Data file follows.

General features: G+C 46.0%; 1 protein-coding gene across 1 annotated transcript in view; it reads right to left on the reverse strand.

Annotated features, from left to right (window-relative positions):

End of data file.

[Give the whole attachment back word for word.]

General features: G+C 46.0%; 1 protein-coding gene across 1 annotated transcript in view; it reads right to left on the reverse strand.

Annotated features, from left to right (window-relative positions):